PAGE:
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Compr Psychiatry. 2009 Sep-Oct;50(5):391-9. doi: 10.1016/j.comppsych.2008.09.013. Epub 2008 Nov 26.

Development of criteria for a diagnosis: lessons from the night eating syndrome.

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Department of Psychiatry, Center for Weight and Eating Disorders,University of Pennsylvania School of Medicine, Philadelphia, PA 19104, USA.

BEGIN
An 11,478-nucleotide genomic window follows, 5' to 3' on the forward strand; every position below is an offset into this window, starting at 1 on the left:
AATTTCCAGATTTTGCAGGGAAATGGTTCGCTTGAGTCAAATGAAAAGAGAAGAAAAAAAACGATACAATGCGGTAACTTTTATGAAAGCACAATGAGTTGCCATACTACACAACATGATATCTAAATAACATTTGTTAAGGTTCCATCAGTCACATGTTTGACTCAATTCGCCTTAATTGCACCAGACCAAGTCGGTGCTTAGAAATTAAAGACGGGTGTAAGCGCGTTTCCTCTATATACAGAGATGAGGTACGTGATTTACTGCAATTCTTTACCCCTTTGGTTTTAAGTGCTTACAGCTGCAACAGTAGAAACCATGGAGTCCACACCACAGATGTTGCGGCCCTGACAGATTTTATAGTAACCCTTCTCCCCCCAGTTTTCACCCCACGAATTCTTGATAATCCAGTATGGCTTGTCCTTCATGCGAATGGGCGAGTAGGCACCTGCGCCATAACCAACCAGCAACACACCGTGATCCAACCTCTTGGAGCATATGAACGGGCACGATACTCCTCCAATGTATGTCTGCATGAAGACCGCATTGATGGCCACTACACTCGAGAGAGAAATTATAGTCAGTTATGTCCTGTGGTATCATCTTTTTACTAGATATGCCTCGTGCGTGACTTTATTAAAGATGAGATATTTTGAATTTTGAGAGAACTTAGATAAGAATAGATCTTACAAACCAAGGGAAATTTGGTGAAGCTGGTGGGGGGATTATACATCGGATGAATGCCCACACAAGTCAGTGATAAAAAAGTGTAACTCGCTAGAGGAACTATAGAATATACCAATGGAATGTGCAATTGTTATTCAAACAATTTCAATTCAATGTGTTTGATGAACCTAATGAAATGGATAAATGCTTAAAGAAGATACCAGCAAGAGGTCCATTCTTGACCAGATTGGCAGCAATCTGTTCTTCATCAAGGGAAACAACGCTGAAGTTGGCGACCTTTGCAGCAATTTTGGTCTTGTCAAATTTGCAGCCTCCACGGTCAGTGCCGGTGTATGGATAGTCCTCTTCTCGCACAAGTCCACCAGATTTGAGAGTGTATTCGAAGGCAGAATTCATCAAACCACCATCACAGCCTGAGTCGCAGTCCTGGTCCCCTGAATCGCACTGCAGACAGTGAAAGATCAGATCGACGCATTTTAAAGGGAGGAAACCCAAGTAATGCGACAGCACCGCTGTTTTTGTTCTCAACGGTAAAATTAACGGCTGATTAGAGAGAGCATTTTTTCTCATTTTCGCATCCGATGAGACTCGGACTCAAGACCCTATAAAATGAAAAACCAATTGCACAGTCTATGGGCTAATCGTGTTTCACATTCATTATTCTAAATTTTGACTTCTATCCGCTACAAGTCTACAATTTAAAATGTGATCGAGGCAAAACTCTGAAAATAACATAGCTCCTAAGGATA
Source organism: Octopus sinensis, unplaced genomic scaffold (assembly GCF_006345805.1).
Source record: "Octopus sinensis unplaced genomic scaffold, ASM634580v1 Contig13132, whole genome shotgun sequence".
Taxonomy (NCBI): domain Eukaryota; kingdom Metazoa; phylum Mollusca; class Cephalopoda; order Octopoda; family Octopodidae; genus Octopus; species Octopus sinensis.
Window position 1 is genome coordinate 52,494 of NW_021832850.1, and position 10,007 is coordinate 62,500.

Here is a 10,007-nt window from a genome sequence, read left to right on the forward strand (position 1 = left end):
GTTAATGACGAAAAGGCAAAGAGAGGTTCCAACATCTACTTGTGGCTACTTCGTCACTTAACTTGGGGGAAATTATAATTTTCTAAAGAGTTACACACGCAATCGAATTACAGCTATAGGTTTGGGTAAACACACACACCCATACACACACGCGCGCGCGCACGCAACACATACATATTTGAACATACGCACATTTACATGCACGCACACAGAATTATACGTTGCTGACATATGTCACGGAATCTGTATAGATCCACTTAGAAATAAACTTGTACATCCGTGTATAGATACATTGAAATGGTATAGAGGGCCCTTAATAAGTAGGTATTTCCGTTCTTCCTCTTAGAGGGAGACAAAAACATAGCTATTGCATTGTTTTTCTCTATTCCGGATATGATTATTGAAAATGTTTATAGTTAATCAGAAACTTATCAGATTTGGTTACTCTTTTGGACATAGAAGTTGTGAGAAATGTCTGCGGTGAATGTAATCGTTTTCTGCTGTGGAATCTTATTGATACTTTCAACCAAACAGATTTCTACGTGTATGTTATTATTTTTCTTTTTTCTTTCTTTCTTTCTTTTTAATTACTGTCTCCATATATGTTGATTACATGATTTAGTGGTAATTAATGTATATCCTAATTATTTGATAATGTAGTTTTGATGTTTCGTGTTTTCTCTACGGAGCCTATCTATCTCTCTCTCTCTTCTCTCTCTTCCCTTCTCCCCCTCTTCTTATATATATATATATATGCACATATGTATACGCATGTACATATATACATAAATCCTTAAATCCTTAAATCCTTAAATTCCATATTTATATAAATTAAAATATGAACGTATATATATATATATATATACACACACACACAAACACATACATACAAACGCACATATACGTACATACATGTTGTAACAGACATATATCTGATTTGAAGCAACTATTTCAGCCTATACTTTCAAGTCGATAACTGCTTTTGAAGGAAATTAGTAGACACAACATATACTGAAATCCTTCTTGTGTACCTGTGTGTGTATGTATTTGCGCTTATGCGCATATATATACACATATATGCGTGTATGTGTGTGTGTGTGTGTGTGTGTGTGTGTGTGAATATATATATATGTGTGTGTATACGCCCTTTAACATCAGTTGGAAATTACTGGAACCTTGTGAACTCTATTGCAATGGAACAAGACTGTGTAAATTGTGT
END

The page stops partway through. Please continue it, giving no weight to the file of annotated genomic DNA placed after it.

Criteria for inclusion of diagnoses of Axis I disorders in the forthcoming Diagnostic and Statistical Manual (DSM-V) of the American Psychiatric Association are being considered. The 5 criteria that were proposed by Blashfield et al as necessary for inclusion in DSM-IV are reviewed and are met by the night eating syndrome (NES). Seventy-seven publications in refereed journals in the last decade indicate growing recognition of NES. Two core diagnostic criteria have been established: evening hyperphagia (consumption of at least 25% of daily food intake after the evening meal) and/or the presence of nocturnal awakenings with ingestions. These criteria have been validated in studies that used self-reports, structured interviews, and symptom scales. Night eating syndrome can be distinguished from binge eating disorder and sleep-related eating disorder. Four additional features attest to the usefulness of the diagnosis of NES: (1) its prevalence, (2) its association with obesity, (3) its extensive comorbidity, and (4) its biological aspects. In conclusion, research on NES supports the validity of the diagnosis and its inclusion in DSM-V.

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